Growing a worldwide technical network to support the growth of AI, by promoting and challenging conventional approaches in businesses and society. It will encourage the AITN community to focus on the integration of AI technology with ourselves and the world we live in by understanding and expanding its limitations, evolving technologies into standalone decision-making entities and how exploring this impacts ethics.
- Challenging the development and understanding of AI, also realising the perceptions of human and technology interfacing, to boost confidence of this technology among businesses and society;
- Increasing skills and the knowledge base within the AI community (community building), including the diversity of people studying and working in AI;
- Understand and promote progression and AI techniques from Industries experience to date.
The AI Network is now live! Read the blog for more details.
Welcome from the Chair (Dr Elise Tapping)
Welcome to home of the Artificial Intelligence Technical Network.
We would like to invite you to bring forward and share any ideas to help us develop our network and contacts.
Key Topics for 2023 and 2024
We are currently working on providing webinars the first based on Demystifying Artificial Intelligence and will be working with the newly appointed Committee to communicate our Network's key focus areas for 2023 and 2024 very soon, so if you would like to input in this, please get in touch via our Community Manager, Joanne Longton
We are currently working on building collaborative relationships with academia.
See all AI content
Can AI help make strategic battlefield decisions? Join the discussion
Simplifying radio frequency design with machine learning and artificial intelligence
Radio Frequency (RF) design is often seen as mysterious, taking many years if not decades to master. Simulation tools and Electronic Design Automation (EDA) software ease this, but many years of experience is often required to produce reliable designs as RF circuitry complexity increases.
Machine Learning (ML) and artificial intelligence (AI) has recently leapt from the world of computer science to commercial applications like the image processing in your mobile phone and ChatGPT. The high data rate demands of 5G and 6G wireless communications systems requires highly novel and efficient circuit design, some of which is outside the capabilities of conventional EDA software. This webinar will show how ML and AI are being used for EDA to optimise RF circuit design for today and tomorrow.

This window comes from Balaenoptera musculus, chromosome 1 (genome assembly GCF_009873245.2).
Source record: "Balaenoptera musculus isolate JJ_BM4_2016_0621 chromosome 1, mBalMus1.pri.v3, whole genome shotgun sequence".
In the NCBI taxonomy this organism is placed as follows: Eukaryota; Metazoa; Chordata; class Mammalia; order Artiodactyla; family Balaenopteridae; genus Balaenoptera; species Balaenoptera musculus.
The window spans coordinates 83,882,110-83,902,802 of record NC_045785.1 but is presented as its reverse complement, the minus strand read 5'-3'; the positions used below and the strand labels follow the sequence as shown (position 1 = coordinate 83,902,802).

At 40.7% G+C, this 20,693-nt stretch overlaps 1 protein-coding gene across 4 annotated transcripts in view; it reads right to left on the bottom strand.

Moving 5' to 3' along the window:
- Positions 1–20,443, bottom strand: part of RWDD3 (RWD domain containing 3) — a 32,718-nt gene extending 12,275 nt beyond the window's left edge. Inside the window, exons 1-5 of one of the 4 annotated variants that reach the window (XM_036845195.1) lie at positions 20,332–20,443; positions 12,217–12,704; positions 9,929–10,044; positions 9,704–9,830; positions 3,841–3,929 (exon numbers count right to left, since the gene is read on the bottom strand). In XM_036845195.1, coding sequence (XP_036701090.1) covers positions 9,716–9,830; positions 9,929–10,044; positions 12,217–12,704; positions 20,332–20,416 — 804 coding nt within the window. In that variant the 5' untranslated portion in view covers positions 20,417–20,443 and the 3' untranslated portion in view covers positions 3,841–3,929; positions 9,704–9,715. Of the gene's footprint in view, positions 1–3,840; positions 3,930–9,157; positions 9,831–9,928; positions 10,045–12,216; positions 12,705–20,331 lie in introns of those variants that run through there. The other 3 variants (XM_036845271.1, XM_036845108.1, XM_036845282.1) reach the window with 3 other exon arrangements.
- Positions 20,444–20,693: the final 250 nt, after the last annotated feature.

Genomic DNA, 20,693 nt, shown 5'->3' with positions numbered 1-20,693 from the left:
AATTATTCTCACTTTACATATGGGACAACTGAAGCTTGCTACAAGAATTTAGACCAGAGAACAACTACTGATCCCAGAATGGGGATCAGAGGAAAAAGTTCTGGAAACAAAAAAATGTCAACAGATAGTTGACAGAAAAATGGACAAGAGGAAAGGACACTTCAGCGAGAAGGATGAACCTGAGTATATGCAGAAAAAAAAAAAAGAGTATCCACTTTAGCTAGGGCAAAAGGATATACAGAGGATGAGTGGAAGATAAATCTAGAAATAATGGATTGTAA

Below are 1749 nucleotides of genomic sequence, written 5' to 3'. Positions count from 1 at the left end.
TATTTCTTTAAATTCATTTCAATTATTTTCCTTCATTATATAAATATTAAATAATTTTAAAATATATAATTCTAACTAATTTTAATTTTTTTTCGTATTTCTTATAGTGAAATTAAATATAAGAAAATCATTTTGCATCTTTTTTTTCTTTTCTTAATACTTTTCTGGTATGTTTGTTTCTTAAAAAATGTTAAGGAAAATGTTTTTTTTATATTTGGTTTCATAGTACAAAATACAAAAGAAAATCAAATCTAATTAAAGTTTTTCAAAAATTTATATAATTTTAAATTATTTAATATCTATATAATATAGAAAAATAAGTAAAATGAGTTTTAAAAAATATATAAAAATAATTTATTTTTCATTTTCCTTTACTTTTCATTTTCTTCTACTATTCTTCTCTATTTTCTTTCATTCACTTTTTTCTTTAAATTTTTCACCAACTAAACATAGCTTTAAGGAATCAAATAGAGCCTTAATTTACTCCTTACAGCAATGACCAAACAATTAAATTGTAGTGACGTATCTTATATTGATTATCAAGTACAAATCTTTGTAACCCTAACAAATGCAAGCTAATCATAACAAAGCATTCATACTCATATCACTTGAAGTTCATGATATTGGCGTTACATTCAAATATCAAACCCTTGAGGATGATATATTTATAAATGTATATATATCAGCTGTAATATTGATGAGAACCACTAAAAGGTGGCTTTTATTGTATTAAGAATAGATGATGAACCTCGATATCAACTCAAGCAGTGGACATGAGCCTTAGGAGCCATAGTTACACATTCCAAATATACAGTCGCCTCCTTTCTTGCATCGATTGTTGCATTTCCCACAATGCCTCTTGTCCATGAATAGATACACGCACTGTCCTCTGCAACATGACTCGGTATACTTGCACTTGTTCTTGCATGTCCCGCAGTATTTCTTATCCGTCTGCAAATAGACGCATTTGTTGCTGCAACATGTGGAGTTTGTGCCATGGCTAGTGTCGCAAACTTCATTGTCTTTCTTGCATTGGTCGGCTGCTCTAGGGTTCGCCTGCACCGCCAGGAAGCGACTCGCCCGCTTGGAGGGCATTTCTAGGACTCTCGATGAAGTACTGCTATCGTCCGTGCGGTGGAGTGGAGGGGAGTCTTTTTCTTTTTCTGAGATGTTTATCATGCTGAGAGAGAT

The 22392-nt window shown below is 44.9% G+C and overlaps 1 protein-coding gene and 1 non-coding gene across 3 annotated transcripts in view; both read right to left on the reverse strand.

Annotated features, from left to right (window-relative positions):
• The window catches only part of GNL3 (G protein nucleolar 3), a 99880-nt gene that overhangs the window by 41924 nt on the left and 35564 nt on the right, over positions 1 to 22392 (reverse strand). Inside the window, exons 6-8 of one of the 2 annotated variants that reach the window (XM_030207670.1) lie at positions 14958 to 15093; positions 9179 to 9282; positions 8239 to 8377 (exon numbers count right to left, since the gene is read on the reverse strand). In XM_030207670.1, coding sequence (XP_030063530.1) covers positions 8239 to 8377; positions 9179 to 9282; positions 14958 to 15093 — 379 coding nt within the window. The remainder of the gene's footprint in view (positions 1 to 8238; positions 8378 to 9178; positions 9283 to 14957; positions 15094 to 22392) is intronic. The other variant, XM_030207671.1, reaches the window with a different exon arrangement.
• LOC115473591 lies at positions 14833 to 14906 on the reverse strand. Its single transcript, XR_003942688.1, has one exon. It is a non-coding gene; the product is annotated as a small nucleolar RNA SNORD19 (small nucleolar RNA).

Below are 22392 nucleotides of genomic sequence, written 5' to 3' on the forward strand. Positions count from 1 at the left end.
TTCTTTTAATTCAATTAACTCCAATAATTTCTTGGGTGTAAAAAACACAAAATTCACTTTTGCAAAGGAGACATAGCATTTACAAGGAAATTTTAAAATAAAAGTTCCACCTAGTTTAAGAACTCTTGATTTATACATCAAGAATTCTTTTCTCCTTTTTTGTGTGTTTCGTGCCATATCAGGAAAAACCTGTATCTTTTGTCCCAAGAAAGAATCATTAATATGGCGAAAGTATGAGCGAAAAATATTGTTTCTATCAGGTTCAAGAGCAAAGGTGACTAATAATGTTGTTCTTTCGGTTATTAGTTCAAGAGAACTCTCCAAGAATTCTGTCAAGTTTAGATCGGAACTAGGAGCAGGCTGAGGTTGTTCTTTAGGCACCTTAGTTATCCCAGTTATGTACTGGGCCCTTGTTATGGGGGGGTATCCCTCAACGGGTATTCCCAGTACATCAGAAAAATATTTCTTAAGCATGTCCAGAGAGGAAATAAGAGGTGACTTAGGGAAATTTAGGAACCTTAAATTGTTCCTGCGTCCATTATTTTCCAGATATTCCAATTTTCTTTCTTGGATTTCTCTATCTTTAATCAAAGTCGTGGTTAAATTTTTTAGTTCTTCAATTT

RF and Microwave TN have organsied a webinar - for more details and to sign up, visit the Events listing
We'd like your opinion/thoughts on the two documents below, authored by Ben Thorn. We look forward to hearing from you!
We have received this report from Dr Rob Wortham, CEng CITP MIET FBCS, Director AI Global Digital Foundation (and IET book author) following a conference on AI Security and Industry Regulation in the EU. What do you think? Let us know your views here.
Download a copy
Developing Artificial Intelligence (AI) policy that can keep up with the rapid pace of the technology's development will be a major priority in new government plans to address it, PoliticsHome understands.
A government white paper on AI is expected on Wednesday, and could provide a first hint as to how the technology could be regulated in the UK. Read more
Let us have your thoughts!
Democratizing AI - Bringing the AI Superpower to the People
On 2nd March the network held a very successful webinar on Democratizing AI - Bringing the AI Superpower to the People - the recording is available below. You can download the CPD certificate below.
Researchers at Edge Hill University, in Lancashire, have launched a new drone project powered by artificial intelligence (AI) for battlefield triage. Read more in E&T Magazine
Meet the Committee
Have a look at the Healthcare podcasts - Artificial intelligence: hype or hope?
Prof Alastair Denniston and Dr Xiaoxuan Liu discuss why you would want to carry out a clinical trial for an artificial intelligence intervention. We also look at how clinical trials rely on good design, to ideally eliminate bias, but also on consistent reporting standards so that the results of the trial, whether good or bad, are made widely available.